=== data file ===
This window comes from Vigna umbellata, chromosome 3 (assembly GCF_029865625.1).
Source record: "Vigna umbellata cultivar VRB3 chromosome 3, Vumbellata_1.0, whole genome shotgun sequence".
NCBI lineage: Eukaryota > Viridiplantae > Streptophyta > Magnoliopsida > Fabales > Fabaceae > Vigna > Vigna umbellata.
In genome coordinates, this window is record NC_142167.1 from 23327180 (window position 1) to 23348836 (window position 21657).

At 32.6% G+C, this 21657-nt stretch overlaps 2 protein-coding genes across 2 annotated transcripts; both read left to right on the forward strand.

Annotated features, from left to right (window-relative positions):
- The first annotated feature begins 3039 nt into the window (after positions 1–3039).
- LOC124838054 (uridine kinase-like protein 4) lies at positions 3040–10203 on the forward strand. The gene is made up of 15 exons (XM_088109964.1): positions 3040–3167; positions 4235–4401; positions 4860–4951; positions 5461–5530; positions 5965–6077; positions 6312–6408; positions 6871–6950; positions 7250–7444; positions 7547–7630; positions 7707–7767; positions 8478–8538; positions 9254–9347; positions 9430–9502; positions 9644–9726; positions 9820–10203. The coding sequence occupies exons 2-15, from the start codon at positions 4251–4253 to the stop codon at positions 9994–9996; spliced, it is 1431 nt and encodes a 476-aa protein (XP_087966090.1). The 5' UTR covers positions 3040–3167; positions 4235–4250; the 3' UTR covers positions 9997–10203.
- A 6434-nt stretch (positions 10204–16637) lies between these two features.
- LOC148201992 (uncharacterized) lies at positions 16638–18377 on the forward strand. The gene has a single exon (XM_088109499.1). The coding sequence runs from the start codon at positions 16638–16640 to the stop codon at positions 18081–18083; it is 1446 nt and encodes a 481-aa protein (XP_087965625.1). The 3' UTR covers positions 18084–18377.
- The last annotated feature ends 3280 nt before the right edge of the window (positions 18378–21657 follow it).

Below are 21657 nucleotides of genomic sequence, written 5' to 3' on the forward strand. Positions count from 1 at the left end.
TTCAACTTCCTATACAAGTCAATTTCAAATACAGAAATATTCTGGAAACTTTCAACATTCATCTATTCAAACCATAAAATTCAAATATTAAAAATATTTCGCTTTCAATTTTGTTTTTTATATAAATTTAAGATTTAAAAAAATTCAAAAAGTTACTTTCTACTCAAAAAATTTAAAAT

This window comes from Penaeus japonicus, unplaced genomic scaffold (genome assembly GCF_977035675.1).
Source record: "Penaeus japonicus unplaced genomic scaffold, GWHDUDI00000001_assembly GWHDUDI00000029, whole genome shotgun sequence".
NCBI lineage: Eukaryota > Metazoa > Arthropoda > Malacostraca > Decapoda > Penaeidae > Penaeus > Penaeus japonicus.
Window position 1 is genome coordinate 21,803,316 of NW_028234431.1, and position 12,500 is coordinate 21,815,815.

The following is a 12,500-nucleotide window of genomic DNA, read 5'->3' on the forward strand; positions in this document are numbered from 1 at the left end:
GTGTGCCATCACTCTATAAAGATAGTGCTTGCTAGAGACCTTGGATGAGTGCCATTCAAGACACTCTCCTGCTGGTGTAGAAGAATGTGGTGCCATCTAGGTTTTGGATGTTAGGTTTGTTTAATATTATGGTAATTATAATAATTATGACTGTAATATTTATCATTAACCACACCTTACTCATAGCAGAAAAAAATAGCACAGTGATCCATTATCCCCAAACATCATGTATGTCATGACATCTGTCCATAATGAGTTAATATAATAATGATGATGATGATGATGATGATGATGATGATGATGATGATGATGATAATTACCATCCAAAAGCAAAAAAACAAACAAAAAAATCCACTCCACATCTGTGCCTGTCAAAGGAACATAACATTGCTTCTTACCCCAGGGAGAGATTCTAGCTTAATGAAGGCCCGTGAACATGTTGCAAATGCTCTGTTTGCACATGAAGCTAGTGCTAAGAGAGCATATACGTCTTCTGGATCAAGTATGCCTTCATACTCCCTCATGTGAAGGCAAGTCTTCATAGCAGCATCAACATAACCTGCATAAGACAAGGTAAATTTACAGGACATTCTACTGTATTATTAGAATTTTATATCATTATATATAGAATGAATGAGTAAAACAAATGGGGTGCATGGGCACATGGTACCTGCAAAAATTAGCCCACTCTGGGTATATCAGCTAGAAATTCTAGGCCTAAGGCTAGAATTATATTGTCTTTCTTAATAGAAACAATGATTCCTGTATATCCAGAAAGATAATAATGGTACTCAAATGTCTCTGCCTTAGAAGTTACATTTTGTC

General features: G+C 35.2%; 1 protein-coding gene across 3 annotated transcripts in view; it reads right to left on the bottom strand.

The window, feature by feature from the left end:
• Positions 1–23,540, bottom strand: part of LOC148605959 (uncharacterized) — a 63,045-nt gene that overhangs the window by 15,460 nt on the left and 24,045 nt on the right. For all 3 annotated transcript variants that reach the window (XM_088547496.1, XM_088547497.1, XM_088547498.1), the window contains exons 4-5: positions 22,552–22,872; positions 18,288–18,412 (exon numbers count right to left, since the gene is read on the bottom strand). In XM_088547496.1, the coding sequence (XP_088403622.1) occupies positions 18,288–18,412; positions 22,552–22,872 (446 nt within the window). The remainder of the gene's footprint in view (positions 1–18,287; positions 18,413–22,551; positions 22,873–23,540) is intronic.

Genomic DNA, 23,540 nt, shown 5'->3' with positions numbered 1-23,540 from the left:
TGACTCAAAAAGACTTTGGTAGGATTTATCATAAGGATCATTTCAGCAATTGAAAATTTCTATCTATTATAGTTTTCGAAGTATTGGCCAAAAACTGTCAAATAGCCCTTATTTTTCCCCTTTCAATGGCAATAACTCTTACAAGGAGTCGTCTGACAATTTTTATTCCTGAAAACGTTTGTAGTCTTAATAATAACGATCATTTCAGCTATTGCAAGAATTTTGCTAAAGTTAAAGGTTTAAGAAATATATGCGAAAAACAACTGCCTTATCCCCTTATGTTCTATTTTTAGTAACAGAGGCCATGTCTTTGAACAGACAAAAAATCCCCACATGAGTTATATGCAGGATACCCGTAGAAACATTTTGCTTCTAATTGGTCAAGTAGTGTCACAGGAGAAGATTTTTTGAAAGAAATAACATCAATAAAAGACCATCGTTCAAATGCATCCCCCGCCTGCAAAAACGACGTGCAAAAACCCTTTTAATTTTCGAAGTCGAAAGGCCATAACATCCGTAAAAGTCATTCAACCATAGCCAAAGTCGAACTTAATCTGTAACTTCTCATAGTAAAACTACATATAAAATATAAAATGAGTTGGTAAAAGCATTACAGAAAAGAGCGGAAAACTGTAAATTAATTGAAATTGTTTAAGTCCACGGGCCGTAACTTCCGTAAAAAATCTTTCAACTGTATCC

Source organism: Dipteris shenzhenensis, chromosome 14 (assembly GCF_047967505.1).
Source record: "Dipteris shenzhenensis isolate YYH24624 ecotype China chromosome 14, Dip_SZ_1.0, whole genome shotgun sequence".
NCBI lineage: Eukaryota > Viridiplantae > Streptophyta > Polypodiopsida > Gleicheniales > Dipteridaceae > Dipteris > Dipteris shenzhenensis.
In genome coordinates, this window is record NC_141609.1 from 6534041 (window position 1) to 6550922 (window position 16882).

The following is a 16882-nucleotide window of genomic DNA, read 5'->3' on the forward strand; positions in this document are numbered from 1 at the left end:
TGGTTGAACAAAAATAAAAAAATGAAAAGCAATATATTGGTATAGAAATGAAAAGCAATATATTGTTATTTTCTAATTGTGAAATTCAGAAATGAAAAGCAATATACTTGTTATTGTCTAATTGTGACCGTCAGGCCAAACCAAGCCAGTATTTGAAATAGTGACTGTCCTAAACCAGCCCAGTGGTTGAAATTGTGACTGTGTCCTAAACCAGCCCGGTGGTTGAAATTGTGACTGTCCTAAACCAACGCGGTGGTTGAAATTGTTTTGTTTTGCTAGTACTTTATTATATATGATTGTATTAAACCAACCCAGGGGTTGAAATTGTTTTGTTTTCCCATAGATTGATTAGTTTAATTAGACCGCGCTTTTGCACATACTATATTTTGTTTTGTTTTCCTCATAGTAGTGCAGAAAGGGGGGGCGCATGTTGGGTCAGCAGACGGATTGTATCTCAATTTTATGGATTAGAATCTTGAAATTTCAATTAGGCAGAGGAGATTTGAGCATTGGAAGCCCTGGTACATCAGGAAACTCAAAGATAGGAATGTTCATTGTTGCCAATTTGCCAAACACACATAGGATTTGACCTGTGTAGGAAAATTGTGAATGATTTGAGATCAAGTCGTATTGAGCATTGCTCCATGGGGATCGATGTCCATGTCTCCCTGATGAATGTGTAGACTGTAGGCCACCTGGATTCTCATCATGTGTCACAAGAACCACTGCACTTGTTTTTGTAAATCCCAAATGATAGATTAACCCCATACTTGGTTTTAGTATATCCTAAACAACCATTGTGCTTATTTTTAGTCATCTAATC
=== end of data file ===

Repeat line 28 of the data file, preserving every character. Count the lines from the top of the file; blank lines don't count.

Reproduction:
In genome coordinates, this window is record NC_141609.1 from 6534041 (window position 1) to 6550922 (window position 16882).